On Sunday, 4 January 2015 at 11:17:08 UTC, Iain Buclaw via
On 4 Jan 2015 08:35, "Joakim via Digitalmars-d"
This is an idea I've been kicking around for a while, and
given the need
for commercial support for D, would perhaps work well here.
bugs or add features to ldc/druntime/phobos then sell those
to paying customers. After enough time has passed, so that
customers have adequately paid for the work or after a set time
beyond that, the patch is open sourced and merged back
upstream. It would
have to be ldc and not dmd, as the dmd backend is not open
source and the
The notion is that individual developers could work on patches
gdc backend license doesn't allow such closed patches.
Do what you want, but I don't think you could or should call it
D from the
moment you deviate.
I'm not doing anything, I'm putting an idea out here for
consideration. I'm uninterested in doing this on my own and
seeding such paid patches entirely by myself, so if there aren't
enough people interested in both paid development and paying for
patches, it won't get done.
As for what to call it, ldc and gdc both differ from dmd in
non-trivial ways and still call themselves D compilers. I don't
think the name really matters, but for what it's worth, I agree
with you that if such a commercial model goes in a completely
different direction with the language, a name change is probably
There's no such thing as a hybrid. You're either a cathedral
or a bazaar,
and a hybrid approach is looking pretty cathedral to me.
Tell that to the most widely used open-source projects these
days, ie hybrid projects like Android, iOS/OS X, llvm/clang,
Chrome, etc. There are advantages to both the cathedral and the
bazaar model, which is why it's best to mate the two, as has been
done by the listed highly successful software.
From a technical standpoint, how do you propose to deal with
situations? If your proposed closed solution is
the open then you have failed as a model.
Not sure if you're referring to users' D source that can't be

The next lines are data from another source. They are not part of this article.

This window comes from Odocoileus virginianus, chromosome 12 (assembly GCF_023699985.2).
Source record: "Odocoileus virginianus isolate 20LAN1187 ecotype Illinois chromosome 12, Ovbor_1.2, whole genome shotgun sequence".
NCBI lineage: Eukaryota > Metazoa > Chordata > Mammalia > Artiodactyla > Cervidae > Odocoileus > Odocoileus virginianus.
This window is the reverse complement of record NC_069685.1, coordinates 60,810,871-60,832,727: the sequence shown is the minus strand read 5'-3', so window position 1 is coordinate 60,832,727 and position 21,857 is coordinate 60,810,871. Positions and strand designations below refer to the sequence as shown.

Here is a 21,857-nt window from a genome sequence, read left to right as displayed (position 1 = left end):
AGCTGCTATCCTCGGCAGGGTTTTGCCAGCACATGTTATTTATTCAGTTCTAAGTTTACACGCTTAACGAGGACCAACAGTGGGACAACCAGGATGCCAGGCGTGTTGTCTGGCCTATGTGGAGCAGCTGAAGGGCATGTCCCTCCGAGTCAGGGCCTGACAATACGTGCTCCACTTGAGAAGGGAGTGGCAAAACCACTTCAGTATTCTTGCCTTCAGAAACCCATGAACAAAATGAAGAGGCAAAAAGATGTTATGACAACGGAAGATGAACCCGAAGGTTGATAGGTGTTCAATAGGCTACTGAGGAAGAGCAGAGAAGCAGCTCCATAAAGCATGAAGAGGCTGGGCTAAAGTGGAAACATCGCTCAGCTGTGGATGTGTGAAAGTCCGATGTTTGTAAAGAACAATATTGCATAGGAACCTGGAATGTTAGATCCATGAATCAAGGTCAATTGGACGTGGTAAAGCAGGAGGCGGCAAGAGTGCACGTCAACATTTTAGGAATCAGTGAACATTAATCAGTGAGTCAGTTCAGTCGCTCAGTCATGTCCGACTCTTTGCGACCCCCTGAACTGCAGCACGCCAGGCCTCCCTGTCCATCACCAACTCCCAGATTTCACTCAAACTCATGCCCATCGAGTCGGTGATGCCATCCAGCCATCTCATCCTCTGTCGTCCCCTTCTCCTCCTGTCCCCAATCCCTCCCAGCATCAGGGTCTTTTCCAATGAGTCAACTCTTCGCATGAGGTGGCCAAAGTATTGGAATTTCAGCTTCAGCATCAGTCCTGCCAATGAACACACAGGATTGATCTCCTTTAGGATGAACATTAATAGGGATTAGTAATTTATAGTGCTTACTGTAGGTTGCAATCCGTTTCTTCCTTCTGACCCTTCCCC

compiled by both compilers or patches from the closed D frontend
that might be difficult to merge back upstream into the dmd
frontend. Obviously both can be handled with some effort. Since
the idea is not to completely fork the frontend but to provide
patches on it that are eventually upstreamed, I doubt either will
be a problem.
From a pragmatic (though maybe philosophical) standpoint,
having been in
active development in or around the core for 4 years, my
I believe Walter shared as well) is that back when DMD was
closed, there just wasn't much traction in development or
now things are moving pretty fast, and I don't think DMD *can*
get any more
open than what it already is. Given the compelling correlation
both popularity and contribution with the openness of
development at the
core (ie: moving to github), history tells us that closing will
to stifle and stop.
Was Walter selling a paid compiler with the then-closed dmd
backend? If not, the comparison is not valid. The idea here is
for paying customers to fund closed patches for a limited time,
and speed up D bug-fixing and development much more. If Walter
was not getting paid for his closed backend but only keeping it
closed because of licensing issues, the situations are completely
Also, this is a _hybrid_ approach, not a closed one. There will
always be an OSS core that potential devs can look at. They just
may not have access to all the closed-source patches that others
Recent history of the explosively successful hybrid projects I
listed suggests that a hybrid approach is the most scalable one.